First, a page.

1st Edition

The Secret Origins of Comics Studies

Edited By Matthew Smith, Randy Duncan Copyright 2017
    328 Pages
    by Routledge

    328 Pages
    by Routledge

    In The Secret Origins of Comics Studies, today’s leading comics scholars turn back a page to reveal the founding figures dedicated to understanding comics art. Edited by comics scholars Matthew J. Smith and Randy Duncan, this collection provides an in-depth study of the individuals and institutions that have created and shaped the field of Comics Studies over the past 75 years. From Coulton Waugh to Wolfgang Fuchs, these influential historians, educators, and theorists produced the foundational work and built the institutions that inspired the recent surge in scholarly work in this dynamic, interdisciplinary field. Sometimes scorned, often underappreciated, these visionaries established a path followed by subsequent generations of scholars in literary studies, communication, art history, the social sciences, and more. Giving not only credit where credit is due, this volume both offers an authoritative account of the history of Comics Studies and also helps move the field forward by being a valuable resource for creating graduate student reading lists and the first stop for anyone writing a comics-related literature review.

    Foreword by Charles Hatfield

    Preface by Matthew J. Smith and Randy Duncan

    Chapter 1- Educating with Comics by Carol L. Tilley

    Chapter 2 - Educating about Comics by Robert G. Weiner

    Chapter 3 - The Historians of Creators by Brad Ricca

    Chapter 4 - The Historians of the Comics Industry by Julie Davis and Robert Westerfelhaus

    Chapter 5 - The Historians of the Art Form by Ian Horton

    Chapter 6 - The Librarians and Archivists by Jenny Robb

    Chapter 7 - Literary Theory/Narrative Theory by Barbara Postema

    Chapter 8 - Semiotics and Linguistics by Gert Meesters

    Chapter 9 - Myths, Archetype, and Religion by Beth Davies-Stofka and David McConehy

    Chapter 10 - Ideological/Sociological by Ian Gordon

    Chapter 11 - Formalist Theory: The Cartoonists by Henry Jenkins

    Chapter 12 - Formalist Theory: Academics by Ann Miller

    Chapter 13 - Psychology/Psychiarty by Travis Langley

    Chapter 14 - Gender Studies and Queer Studies by Kane Anderson

    Chapter 15 - Manga Studies, A History by Nicholas A. Theisen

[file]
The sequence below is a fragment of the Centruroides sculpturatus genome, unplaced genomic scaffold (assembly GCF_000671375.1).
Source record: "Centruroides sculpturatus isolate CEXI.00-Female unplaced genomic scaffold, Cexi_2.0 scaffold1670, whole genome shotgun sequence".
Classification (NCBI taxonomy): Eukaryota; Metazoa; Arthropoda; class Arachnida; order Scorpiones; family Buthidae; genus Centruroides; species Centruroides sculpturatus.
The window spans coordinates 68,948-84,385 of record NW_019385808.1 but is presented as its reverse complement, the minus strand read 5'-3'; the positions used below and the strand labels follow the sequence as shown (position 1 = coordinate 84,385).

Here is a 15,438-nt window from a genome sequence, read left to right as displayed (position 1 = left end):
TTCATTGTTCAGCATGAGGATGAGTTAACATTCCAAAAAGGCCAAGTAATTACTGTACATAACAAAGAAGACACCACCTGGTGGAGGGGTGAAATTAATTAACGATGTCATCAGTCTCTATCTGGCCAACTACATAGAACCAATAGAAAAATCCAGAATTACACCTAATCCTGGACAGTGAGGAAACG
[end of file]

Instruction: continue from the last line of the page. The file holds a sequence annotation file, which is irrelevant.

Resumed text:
Chapter 16 - The Organizations by Jeremy Larance

    Chapter 17 - The Galleries by Kim Munson

    Chapter 18 - The Conferences by Julia Round and Chris Murray

    Chapter 19 - The Journals by Alec R. Hosterman

    Chapter 20 - The Presses by Joseph Michael Sommers

    Featuring additional sidebars from José Alaniz, Jacqueline Berndt, Christina Blanch, Ian Hague, A. David Lewis, and William Proctor along with 'Pioneer Perspectives' from trailblazing scholars James "Bucky" Carter, Peter M. Coogan, Maurice Horn, M. Thomas Inge, David Kunzle, Pascal Lefèvre, John Lent, and Waldomiro Vergueiro.


    Matthew J. Smith is Professor and Director in the School of Communication at Radford University in Virginia. Along with Randy Duncan, he is co-editor of Routledge’s Advances in Comics Studies series. Previously, the two writing partners teamed with former DC Comics President and Publisher Paul Levitz to produce The Power of Comics: History, Form, and Culture (2nd Edition).

    Randy Duncan is Professor of Communication and Director of the Comics Studies Minor at Henderson State University. He is co-editor, with Matthew J. Smith, of the Eisner-nominated Critical Approaches to Comics: Theories and Methods. He is a co-founder, with Peter M. Coogan, of the Comics Arts Conference and received the Inkpot Award for contributions to Comics Studies.

    "This landmark book makes a compelling and coherent narrative out of the complex and multi-threaded history - and pre-history - of comics studies. Its existence and publication is a powerful testament to just how far comics studies have now progressed." –Richard Reynolds, University of the Arts, London

    "The emergence of comics studies as a full-blown academic discipline constitutes one of the most exciting and important developments in the contemporary humanities. This valuable book explores the circumstances that made our present moment possible while paying a generous and necessary tribute to many early pioneers of the field." –Ben Saunders, University of Oregon